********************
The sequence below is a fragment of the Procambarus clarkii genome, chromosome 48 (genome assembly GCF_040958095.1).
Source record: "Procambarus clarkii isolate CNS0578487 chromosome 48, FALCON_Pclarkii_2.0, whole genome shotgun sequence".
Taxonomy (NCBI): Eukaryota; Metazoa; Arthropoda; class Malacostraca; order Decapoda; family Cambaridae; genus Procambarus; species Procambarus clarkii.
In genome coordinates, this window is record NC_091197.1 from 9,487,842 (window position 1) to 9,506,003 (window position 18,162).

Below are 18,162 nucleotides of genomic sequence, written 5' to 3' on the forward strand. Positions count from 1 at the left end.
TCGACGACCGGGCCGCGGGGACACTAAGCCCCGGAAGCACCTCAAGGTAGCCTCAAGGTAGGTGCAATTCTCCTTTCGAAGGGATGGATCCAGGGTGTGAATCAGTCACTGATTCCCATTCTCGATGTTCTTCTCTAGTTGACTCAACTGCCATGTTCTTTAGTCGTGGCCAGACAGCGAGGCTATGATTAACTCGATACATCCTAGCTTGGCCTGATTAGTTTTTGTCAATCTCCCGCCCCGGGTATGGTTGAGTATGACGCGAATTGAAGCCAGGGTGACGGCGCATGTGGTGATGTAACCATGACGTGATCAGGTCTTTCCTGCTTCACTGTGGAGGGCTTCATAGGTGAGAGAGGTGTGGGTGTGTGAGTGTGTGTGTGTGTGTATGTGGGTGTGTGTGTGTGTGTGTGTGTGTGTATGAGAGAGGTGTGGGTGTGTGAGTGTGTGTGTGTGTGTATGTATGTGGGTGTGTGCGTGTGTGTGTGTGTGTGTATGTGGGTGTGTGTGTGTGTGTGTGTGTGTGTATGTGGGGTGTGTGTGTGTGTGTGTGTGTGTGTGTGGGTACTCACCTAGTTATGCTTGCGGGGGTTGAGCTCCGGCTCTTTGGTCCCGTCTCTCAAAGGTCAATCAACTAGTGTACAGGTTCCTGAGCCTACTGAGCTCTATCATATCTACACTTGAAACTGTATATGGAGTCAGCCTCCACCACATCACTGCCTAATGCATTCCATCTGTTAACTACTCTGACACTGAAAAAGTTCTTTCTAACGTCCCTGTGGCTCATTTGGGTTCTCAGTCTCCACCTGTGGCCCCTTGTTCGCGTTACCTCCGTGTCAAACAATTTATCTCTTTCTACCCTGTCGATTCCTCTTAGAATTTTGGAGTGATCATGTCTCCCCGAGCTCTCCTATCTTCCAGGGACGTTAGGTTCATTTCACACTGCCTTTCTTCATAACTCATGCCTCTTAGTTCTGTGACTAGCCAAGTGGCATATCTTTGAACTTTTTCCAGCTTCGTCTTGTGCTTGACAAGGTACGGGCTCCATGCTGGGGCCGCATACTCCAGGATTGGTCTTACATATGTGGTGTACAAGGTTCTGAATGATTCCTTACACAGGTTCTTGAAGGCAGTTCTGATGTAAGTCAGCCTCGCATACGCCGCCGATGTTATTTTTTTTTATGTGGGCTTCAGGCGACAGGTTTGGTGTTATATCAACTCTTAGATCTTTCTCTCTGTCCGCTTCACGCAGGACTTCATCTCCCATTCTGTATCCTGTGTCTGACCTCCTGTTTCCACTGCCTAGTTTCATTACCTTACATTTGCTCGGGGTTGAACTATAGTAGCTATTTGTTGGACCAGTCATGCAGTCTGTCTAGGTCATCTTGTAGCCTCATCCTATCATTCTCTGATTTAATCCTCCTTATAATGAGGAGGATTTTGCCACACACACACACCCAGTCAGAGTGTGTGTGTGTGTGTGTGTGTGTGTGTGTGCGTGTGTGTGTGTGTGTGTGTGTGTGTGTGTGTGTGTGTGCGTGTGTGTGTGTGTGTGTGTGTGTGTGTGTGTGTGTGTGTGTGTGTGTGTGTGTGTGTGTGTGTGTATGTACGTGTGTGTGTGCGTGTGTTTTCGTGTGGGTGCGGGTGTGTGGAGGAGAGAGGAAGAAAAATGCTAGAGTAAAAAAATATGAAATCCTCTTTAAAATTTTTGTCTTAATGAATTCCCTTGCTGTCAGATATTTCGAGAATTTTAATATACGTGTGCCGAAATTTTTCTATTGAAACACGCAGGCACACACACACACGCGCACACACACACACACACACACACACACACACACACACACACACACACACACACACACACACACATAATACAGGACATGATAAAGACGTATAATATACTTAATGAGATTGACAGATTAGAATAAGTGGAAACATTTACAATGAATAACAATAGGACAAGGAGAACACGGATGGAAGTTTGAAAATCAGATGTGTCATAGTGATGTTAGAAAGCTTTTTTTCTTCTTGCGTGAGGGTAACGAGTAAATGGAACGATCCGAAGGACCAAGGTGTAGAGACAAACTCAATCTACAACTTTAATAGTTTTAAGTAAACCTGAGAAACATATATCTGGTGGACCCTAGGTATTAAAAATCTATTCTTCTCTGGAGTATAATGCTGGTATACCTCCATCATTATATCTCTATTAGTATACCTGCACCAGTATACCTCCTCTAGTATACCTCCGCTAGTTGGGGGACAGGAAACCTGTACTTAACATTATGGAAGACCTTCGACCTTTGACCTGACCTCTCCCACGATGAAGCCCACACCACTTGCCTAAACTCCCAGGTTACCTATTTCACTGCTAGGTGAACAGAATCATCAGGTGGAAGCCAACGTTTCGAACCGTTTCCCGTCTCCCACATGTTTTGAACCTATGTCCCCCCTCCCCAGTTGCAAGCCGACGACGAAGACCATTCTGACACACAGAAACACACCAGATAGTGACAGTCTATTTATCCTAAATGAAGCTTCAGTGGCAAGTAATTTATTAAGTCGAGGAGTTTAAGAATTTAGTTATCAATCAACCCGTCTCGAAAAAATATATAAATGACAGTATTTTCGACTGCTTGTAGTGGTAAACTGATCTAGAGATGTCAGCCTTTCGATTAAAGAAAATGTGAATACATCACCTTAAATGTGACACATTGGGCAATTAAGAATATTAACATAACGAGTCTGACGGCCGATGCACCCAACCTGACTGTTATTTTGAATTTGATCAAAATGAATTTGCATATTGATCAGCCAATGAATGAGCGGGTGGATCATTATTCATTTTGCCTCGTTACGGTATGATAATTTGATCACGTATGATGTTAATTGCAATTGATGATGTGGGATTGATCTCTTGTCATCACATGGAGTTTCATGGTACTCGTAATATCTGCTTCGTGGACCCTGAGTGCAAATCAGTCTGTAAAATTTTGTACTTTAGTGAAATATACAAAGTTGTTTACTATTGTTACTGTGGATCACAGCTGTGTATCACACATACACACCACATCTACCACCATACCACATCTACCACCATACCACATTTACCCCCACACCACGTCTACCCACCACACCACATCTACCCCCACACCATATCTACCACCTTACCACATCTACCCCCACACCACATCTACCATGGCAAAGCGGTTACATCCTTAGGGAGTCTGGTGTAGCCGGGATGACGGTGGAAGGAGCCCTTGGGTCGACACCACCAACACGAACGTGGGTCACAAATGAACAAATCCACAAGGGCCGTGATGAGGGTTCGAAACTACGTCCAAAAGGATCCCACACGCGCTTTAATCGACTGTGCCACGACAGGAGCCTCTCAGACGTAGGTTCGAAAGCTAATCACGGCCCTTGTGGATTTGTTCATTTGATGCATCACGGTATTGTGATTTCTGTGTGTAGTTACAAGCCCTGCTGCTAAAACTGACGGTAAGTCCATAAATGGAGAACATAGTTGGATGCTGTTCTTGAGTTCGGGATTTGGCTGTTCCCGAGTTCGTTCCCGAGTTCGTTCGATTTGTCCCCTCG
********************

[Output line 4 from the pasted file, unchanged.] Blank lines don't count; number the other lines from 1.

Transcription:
In genome coordinates, this window is record NC_091197.1 from 9,487,842 (window position 1) to 9,506,003 (window position 18,162).